Posts Tagged ‘communication’
Last week I was chased down in the hallway by a conference participant. She told me that she and her husband bickered about (his) driving all the way to the conference. After three hours of bickering, she knew she needed to discuss how to handle driving disagreements in the future, and asked me how. I told her, “The time to fix a relationship, is when there is nothing wrong.”
Talking with another person when you’re upset, often leads to more upset. Emotions and conversations escalate quickly. The more upset you are, the more likely you are to say things you’ll regret. The time to alter how you work, live, and communicate with someone, is when there is nothing wrong.
Pick a time when things are calm and when no one is upset. Tell the other person that you want to talk about how you work together, manage disagreements, make decisions, handle disappointments, etc. Share what you have observed in the past and make requests. Brainstorm solutions together. You’ll have a much better conversation when you’ve had time to calm down from whatever happened to create the need for the conversation.
Waiting to have a conversation until you’re not upset creates the risk of waiting too long to address concerns. The right time to talk about a breakdown is as soon after an event as you can. When both people are calm and have time to have the conversation, usually within a few days of a challenge.
There is no talking to my two-year old about why I took away a toy when I do it. He’s too upset. I need to wait to talk to him about why I did what I did and what I want him to do next time, when he’s calm. Typically, that’s later the same day. Adults may take a little longer. But this isn’t a pass to wait six weeks, which is what we often do. The conversation won’t be as hard or as bad as you think, if you talk when you’re calm and speak from what the relationship needs.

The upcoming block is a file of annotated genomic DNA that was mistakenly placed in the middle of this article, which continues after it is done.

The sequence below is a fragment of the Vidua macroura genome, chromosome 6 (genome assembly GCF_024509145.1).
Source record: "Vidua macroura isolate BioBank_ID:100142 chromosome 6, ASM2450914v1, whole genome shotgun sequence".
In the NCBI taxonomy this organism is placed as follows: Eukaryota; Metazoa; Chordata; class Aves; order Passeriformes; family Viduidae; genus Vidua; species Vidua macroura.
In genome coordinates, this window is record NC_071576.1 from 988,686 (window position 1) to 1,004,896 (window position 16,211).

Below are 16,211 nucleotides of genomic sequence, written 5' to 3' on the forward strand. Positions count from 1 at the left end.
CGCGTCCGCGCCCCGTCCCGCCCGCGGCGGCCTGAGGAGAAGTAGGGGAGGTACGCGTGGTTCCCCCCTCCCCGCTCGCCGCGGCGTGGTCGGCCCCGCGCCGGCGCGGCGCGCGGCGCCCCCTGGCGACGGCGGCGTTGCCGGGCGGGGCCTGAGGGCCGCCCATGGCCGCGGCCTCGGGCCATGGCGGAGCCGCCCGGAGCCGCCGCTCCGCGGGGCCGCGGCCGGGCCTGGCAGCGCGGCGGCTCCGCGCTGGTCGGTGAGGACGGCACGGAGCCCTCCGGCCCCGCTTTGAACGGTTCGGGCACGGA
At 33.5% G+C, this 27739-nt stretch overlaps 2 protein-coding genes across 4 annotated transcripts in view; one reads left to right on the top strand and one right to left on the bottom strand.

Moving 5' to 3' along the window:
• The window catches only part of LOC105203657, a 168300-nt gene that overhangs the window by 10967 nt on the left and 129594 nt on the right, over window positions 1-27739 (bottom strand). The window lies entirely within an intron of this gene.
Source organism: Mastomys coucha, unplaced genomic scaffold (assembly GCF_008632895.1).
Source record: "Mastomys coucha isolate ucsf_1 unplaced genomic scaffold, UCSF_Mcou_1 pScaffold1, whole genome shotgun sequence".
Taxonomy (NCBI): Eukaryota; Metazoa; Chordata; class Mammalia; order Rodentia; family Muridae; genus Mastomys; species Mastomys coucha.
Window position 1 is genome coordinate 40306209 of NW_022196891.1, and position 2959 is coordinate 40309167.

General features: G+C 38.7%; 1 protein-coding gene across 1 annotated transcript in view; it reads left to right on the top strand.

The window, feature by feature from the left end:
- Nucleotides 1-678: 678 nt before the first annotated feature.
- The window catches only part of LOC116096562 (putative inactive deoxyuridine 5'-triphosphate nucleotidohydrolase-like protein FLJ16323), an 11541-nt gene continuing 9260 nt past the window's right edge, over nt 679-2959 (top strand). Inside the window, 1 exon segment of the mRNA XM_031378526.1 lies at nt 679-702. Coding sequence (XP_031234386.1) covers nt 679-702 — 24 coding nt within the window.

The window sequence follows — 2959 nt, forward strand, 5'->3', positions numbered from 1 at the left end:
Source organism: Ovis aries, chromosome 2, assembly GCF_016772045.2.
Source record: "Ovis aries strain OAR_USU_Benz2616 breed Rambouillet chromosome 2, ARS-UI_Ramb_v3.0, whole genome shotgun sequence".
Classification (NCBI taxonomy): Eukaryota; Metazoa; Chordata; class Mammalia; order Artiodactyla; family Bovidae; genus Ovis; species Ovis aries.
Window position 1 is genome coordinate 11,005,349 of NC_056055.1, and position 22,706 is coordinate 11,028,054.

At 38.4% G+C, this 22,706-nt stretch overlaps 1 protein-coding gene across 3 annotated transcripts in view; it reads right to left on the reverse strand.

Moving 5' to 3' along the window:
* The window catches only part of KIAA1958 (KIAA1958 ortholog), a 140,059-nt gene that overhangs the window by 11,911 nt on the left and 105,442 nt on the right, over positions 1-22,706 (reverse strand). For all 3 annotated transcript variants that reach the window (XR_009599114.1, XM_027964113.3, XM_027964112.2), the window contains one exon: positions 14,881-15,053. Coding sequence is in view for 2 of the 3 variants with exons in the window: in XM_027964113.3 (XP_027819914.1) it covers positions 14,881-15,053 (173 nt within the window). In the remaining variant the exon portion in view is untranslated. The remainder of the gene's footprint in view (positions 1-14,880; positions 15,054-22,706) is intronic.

Speaking from what the relationship needs is saying just what you need to, not more and not less, to resolve the challenge and create a better way to handle things in the future. And communicating in a kind and direct way, so the other person can take in what you have to say.
Men get a bad rap for going to the man-cave and coming out to talk when they’re ready. This has a lot of wisdom. Don’t talk if you’re not ready.
Agree upon better ways for handing challenges when no one is upset. Speaking directly, calmly, caringly and with the desire to make things work, typically has a positive result.
If you work with other people, there is likely at least one business relationship you wish was stronger. If only that person included you on necessary communications, didn’t gossip about you, or gave you honest feedback versus telling you everything is fine and then working around you.
What often makes work hard isn’t the work at hand, but the people we work with – the power struggles, cc-reply-to-all when everyone doesn’t need to know, and the gossip that pervades most organizations.
You need to communicate and work well with the people you work with regularly. And like any relationship, business relationships require work. But what happens when someone doesn’t return your efforts for a positive working relationship? S/he doesn’t return emails or voicemails, ignores requests, and/or goes above you instead of coming to you when issues arise?